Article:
Jordan: If we’re watching on Election night, and we want to get a sense of. What’s happening in Quebec as a whole what’s happening to the vote there? What ridings are what areas of the province should Canadians from the rest of the country be looking for returns from?
Giuseppe: So the area around Montreal is going to stay liberal or I guess I shouldn’t make predictions like that.
The liberals are very strong in what you know, there’s a handful of seats to the of the NDP in my in Montreal that that the locals in the block or fighting for the conservatives don’t seem to really have that much of a chance in that urban center. So in Montreal is going to be you know, if the Liberals are able to take those NDP seats for of the block is able to take those see.
That’s going to be a really good sign of who’s going to be doing well or who’s going to do well on Election Day around the Quebec city area. The conservatives are very strong. That’s the base. There’s a couple of liberal seat. There’s two seats in the Quebec City area that conservatives are high in those clearly and then we have the areas in between Montreal and Quebec City.
Oh along maybe a bit north of the st lawrence river and a little bit south of the st lawrence river. And that’s where the battle is and because the conservatives and the block are fighting over the same voters. The Liberals could come up and take those seats. So Justin Trudeau iss going to have to avoid getting into any more scandals over.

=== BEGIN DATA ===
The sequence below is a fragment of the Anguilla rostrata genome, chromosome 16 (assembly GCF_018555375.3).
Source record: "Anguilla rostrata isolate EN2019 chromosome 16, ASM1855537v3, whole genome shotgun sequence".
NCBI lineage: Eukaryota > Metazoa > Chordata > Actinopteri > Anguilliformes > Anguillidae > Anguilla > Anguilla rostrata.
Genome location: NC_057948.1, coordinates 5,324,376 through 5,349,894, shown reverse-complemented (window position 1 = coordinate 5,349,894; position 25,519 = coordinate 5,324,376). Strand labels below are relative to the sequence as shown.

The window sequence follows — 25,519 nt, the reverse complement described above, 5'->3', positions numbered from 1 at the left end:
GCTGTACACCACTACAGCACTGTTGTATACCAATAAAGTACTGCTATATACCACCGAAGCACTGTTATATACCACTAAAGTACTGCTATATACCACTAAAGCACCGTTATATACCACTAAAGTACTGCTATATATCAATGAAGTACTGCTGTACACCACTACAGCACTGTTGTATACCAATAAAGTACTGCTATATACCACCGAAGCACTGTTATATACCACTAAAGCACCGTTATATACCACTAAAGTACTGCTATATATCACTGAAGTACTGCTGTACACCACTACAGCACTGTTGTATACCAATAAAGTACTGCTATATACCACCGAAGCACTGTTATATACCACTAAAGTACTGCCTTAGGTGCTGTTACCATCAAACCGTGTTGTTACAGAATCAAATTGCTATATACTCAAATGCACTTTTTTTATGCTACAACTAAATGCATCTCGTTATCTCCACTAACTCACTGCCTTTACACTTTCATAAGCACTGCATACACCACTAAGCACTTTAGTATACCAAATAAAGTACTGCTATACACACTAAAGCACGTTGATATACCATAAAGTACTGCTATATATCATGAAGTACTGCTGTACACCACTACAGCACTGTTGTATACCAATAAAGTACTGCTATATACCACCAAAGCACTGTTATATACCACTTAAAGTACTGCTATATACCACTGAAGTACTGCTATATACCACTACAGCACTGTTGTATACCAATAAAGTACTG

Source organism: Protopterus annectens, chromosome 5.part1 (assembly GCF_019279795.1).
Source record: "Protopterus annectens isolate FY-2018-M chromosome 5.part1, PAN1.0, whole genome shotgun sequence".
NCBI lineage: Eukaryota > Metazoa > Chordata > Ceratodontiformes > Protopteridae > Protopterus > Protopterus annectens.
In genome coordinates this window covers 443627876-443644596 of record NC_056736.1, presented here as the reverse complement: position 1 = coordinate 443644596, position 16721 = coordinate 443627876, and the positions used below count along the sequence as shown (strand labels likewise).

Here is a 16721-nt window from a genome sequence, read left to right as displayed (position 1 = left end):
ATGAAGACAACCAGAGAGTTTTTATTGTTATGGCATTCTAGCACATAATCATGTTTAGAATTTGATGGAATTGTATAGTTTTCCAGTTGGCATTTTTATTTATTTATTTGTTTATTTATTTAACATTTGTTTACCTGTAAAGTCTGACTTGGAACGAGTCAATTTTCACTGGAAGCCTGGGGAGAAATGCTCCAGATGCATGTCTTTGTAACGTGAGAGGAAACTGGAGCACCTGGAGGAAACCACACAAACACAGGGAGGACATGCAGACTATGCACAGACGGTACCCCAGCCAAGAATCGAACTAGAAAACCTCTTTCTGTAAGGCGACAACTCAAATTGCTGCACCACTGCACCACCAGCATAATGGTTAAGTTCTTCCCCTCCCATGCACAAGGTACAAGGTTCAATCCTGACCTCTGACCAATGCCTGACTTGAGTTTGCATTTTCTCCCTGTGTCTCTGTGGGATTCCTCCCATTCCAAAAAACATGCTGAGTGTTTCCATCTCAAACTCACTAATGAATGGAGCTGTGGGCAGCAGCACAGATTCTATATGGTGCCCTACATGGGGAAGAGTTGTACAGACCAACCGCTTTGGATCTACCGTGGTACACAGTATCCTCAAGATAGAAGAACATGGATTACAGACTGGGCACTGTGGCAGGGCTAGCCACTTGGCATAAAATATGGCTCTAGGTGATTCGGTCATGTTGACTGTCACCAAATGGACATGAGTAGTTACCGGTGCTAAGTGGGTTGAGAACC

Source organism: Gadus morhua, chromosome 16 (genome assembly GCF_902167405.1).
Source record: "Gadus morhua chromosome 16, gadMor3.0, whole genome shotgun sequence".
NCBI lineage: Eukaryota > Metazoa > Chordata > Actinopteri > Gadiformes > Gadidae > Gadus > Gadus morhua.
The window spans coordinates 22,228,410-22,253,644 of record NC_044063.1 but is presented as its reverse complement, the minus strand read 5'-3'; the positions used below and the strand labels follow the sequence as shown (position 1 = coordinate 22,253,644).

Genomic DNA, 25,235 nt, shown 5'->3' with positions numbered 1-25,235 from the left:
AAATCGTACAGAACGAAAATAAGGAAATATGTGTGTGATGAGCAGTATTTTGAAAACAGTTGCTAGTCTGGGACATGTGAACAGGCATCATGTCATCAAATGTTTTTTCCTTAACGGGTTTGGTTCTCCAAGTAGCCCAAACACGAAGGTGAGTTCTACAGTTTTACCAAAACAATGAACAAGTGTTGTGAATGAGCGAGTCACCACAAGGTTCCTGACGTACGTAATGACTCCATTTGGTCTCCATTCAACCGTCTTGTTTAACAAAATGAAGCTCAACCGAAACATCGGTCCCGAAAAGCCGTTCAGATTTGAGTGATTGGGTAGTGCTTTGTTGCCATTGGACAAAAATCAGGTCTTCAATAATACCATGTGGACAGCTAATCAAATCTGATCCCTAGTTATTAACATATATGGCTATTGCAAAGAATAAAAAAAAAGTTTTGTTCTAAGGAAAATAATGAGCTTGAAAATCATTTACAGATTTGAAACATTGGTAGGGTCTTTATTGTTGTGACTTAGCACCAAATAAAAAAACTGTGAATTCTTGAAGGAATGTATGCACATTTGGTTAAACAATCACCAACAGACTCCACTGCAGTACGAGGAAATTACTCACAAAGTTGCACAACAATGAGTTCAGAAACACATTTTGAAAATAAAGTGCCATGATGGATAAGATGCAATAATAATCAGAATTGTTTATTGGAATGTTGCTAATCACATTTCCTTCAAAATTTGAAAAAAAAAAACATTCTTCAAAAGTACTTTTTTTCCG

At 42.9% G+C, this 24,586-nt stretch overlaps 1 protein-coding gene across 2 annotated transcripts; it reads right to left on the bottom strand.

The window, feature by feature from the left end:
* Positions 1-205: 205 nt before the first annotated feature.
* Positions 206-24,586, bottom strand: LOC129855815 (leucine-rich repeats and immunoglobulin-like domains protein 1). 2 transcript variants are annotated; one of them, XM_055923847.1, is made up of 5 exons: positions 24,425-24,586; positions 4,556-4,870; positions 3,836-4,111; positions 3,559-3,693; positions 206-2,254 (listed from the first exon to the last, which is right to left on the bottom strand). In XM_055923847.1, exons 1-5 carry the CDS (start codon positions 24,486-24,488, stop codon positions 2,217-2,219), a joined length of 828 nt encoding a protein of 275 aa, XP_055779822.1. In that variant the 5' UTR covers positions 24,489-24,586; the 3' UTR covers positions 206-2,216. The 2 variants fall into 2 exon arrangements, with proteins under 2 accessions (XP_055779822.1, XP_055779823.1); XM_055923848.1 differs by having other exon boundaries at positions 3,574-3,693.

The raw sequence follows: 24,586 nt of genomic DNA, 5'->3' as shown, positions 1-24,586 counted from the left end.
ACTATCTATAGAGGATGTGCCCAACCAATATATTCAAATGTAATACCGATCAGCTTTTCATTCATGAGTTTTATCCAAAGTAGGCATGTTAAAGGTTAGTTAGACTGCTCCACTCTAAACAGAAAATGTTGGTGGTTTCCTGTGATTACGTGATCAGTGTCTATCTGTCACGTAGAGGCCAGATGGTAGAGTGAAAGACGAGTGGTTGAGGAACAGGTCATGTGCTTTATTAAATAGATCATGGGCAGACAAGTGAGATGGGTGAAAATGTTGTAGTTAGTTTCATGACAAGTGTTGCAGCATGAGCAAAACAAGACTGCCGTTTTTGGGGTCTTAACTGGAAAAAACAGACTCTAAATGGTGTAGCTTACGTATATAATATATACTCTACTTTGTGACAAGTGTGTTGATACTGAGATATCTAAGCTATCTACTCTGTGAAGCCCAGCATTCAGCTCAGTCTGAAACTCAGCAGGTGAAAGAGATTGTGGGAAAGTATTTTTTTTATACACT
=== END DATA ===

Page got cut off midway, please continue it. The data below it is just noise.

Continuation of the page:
The next couple of weeks he’s going to need to come back to come back and campaign shows face and have strong debates. And if you look at the last of the first French language TV debate a few days ago. Mr. Trudeau certainly didn’t you know clearly win it wasn’t a fantastic night for him, but he did what he needed to do.
And I think that it was a solid showing on his part and really there’s a lot of rumors going on in the campaign Trail about, you know about certain scandals here and there like every campaign is all kinds of rumors, but we all know that campaigns can certainly influence the voters. There’s another two weeks left.
So I would caution people from thinking that the way the polls are now is the way that the vote is going to end up and to recognize that there are still a lot of campaigning to do and there’s been a couple of pretty big Revelations during the campaign, and I wouldn’t be surprised if there are more between now and election
Jordan: Giuseppe. Thanks for this.
Giuseppe: Thank you very much.
Jordan: Giuseppe Valiante of the Canadian press. That was The Big Story. We only have three more to go in our lay of the land series. You can find them all at thebigstorypodcast.ca. You can also find us on Twitter. We are always there at @thebigstoryfpn, and we are also in all of your podcast players, and if we’re not in yours tell us and we will put ourselves there.
Thanks for listening. I’m Jordan Heath-Rawlings. We’ll talk tomorrow.